The early history of the college often refers to a “financial agent,” which begs the question, what did that individual do? The financial agents weren’t the treasurer — that duty was held by professor David Duncan for many years. Instead, this position was the college’s primary fundraiser.

Three Methodist ministers served consecutively from 1876 to 1894 as Wofford’s financial agent. Each held a faculty appointment as professor of mental and moral philosophy or professor of metaphysics and political science as well as serving as the college’s primary fundraiser. The first was William Wallace Duncan of the Class of 1858, who served from 1876 to 1886. When Duncan was elected bishop, Alexander Coke Smith of the Class of 1872 succeeded him, serving until 1889. When Smith’s health forced him to give up the post, John C. Kilgo took his place, remaining until he left to become president of Trinity College in 1894. All three were noted speakers and preachers, all three had strong connections in South Carolina Methodism and all three ultimately were elected bishops in the Methodist Church.

The financial agents did not have much to work with. Duncan in 1877 reported to the trustees that the college’s assets, not including the facilities, did not exceed $33,000. All parties — trustees, faculty and alumni — recognized the need to supplement funds received from tuition with outside funds. In a day before federal and state-based financial aid, only the Methodist Church and friends of the college could provide additional resources. Those Methodist clergymen were each well placed to lobby congregations and friends around the state to support the college, and gradually, their efforts paid off.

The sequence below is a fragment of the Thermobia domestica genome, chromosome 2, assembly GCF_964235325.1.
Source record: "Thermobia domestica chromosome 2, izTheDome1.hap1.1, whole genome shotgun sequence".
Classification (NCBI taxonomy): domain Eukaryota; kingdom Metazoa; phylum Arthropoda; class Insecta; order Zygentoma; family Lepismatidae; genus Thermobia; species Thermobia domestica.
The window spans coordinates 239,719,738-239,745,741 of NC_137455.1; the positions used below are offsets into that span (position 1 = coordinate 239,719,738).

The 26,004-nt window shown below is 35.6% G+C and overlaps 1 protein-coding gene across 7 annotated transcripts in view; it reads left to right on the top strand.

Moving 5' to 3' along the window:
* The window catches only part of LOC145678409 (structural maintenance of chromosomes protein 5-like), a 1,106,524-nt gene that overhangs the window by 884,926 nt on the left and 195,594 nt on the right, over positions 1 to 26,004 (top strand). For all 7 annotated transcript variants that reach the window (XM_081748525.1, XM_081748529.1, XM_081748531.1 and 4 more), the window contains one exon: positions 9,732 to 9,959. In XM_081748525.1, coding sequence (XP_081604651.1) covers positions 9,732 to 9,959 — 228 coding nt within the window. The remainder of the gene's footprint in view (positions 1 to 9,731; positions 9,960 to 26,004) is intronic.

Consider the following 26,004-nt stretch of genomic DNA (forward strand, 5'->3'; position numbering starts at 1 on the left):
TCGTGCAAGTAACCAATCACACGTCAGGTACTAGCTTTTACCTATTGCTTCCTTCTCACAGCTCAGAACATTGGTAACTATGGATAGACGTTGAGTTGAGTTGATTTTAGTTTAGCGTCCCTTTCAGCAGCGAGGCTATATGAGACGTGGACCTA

College historian D.D. Wallace noted how hard the work was; Kilgo had raised $24,295 for the endowment, but only one gift had been over $500 and less than 25 had been over $100. Still, the alumni got better organized and paid for the construction of Alumni Hall (now the Hugh S. Black Building, home of the college’s admission and financial aid offices), and several alumni began to make larger contributions.

These three early financial agents laid the groundwork for later efforts by presidents, trustees, alumni and friends to put the college on a firmer financial footing.

by Dr. Phillip Stone ’94, college archivist